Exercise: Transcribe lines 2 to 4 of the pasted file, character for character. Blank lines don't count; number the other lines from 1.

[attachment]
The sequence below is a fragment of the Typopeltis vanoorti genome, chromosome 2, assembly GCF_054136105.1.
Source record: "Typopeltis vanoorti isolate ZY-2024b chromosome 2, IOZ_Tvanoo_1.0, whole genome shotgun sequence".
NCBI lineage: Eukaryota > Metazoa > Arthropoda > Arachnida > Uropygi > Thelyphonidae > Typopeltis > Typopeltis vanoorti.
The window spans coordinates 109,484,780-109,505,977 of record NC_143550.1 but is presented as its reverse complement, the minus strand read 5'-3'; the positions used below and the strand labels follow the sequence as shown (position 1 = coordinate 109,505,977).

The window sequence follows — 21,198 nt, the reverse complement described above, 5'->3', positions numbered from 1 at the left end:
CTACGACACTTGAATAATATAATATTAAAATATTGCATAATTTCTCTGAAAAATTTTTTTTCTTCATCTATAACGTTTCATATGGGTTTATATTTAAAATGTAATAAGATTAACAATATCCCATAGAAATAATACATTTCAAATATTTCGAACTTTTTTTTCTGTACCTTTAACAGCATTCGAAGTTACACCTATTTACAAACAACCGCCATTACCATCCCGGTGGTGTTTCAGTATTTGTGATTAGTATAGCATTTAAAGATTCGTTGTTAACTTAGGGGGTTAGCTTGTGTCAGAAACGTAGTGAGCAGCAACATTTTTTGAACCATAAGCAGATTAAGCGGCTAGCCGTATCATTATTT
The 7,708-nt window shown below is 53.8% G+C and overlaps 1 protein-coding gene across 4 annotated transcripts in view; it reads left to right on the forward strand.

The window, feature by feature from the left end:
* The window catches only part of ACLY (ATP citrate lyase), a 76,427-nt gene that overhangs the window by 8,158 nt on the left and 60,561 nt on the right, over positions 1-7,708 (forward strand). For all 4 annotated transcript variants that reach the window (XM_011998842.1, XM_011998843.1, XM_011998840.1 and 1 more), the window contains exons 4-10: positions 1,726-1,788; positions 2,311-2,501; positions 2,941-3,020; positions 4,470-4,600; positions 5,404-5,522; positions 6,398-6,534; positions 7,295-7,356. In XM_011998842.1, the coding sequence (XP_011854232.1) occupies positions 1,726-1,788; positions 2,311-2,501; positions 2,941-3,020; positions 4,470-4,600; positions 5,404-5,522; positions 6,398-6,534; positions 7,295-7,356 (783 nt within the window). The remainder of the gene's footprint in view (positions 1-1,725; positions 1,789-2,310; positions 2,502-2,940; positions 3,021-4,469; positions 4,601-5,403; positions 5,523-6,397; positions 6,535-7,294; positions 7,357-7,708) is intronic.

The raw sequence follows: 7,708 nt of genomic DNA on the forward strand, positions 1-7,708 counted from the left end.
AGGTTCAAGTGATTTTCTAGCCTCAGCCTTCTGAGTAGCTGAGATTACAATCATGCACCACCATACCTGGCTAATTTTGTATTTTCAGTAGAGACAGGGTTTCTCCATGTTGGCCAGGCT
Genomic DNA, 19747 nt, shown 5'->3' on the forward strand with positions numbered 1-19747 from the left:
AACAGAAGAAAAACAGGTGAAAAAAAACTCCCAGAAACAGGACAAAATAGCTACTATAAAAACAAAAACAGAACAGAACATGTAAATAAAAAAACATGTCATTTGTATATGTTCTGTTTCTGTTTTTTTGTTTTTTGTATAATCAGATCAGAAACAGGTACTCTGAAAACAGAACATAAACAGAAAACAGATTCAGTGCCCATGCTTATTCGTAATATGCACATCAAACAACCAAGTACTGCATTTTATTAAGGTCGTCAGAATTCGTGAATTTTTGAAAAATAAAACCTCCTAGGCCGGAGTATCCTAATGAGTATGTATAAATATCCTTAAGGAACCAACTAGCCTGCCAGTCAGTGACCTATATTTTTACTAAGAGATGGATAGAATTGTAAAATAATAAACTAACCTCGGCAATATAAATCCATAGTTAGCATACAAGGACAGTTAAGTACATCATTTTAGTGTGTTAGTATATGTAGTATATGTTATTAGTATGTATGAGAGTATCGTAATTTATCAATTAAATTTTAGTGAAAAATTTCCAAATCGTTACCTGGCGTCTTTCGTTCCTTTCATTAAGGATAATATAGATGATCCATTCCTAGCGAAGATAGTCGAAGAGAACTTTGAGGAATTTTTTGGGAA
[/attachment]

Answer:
Source record: "Typopeltis vanoorti isolate ZY-2024b chromosome 2, IOZ_Tvanoo_1.0, whole genome shotgun sequence".
NCBI lineage: Eukaryota > Metazoa > Arthropoda > Arachnida > Uropygi > Thelyphonidae > Typopeltis > Typopeltis vanoorti.
The window spans coordinates 109,484,780-109,505,977 of record NC_143550.1 but is presented as its reverse complement, the minus strand read 5'-3'; the positions used below and the strand labels follow the sequence as shown (position 1 = coordinate 109,505,977).